Saar, Dayle .
Red and White Mulberries (Morus rubra and M. alba: Moraceae) and Their Interspecific Hybrids: the "Real" Red Mulberry is not as Previously Thought.
Morus rubra (Red Mulberry) is the only mulberry native to eastern North America; only two species are native to this continent. M. alba (White Mulberry) is naturalized from Asia and is widespread throughout the United States, as a result of escapes from cultivation, both as a street planting and from unsuccessful attempts to establish a silk industry in this country (leaves used to feed larvae of the silkworm, Bombyx mori). Both species produce leaves of similar size and shape, and fruits are often the same color. For well over a century, plant keys and other literature have distinguished the two species based almost exclusively on the abundance (or lack of) and location leaf pubescence. The two species readily hybridize, and the fairly common trait of intermediate pubescence has been the presumed result. Results of this study with DNA-identified individuals demonstrate that leaf pubescence is not a reliable character for field identification of these two species. Further, hybrids are quite common and are often cryptic when judged on pubescence. M. alba and interspecific hybrids have been located in relatively undisturbed habitats, misidentified by current morphological criteria, but confirmed by molecular data. M. alba appears to be more cold-hardy, and this trait has been imparted on the hybrids. Based on our preliminary data, present maps show an inflated geographic range for M. rubra, including states where the "true" M. rubra probably does not exist. In at least one of these states, it appears that individuals of M. alba, misidentified as M. rubra, have been declared "threatened" in that state. Currently, DNA identifications are being compared with trees in an effort to discover more reliable morphological characters for field identification. Leaf vein patterns appear to be much more reliable than pubescence, and more testing is underway to confirm this. Reliable identifications based on morphology are imperative for field botanists and conservation personnel, particularly where M. rubra is an imperiled species.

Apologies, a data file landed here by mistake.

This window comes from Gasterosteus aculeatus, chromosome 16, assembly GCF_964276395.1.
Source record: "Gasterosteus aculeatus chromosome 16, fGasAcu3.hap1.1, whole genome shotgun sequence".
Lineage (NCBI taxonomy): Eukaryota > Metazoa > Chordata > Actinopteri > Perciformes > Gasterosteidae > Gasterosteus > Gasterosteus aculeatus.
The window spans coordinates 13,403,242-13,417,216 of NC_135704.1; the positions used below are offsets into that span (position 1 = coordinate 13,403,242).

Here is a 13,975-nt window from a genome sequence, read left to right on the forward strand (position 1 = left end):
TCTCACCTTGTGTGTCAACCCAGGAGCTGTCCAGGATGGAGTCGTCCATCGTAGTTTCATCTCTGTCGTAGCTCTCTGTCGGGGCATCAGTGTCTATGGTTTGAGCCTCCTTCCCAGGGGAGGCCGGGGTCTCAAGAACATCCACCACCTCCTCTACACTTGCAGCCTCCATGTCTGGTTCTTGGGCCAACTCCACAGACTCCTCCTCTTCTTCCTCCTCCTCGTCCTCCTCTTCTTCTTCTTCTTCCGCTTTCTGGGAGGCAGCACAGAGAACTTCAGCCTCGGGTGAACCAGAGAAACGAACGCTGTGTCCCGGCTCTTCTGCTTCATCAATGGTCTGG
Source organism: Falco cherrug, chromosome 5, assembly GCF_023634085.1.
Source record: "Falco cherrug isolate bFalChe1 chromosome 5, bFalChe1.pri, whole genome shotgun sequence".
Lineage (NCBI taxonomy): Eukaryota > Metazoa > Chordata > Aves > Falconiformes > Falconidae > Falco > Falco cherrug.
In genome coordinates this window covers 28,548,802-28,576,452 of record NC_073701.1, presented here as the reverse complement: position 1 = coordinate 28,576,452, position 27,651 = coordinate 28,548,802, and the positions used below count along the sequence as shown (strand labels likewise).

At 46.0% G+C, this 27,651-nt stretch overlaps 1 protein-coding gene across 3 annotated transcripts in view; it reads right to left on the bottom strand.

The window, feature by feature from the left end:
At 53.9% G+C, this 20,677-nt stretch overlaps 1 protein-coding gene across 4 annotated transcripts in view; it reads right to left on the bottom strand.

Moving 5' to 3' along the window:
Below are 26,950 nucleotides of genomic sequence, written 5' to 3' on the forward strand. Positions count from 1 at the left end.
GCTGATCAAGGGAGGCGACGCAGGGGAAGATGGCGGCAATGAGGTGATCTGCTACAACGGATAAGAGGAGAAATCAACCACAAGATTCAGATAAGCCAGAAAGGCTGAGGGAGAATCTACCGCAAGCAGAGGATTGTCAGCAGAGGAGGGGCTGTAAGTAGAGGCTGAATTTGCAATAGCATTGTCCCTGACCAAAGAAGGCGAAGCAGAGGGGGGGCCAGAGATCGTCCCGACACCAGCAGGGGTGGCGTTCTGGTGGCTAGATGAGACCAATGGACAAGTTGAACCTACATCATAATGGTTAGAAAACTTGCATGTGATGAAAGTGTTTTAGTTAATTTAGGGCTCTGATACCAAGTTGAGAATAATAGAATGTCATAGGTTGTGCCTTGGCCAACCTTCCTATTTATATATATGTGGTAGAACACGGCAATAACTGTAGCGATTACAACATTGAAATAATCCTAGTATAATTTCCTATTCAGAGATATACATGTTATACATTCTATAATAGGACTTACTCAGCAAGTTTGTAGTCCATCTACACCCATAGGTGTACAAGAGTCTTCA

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1 - Murray State University, Department of Biological Sciences, Biology Building 1112D, Murray, KY, 42071, USA
Presentation Type: Oral Paper:Papers for Topics
Location: Waterman Room/Chase Park Plaza
Date: Wednesday, July 13th, 2011
Time: 2:00 PM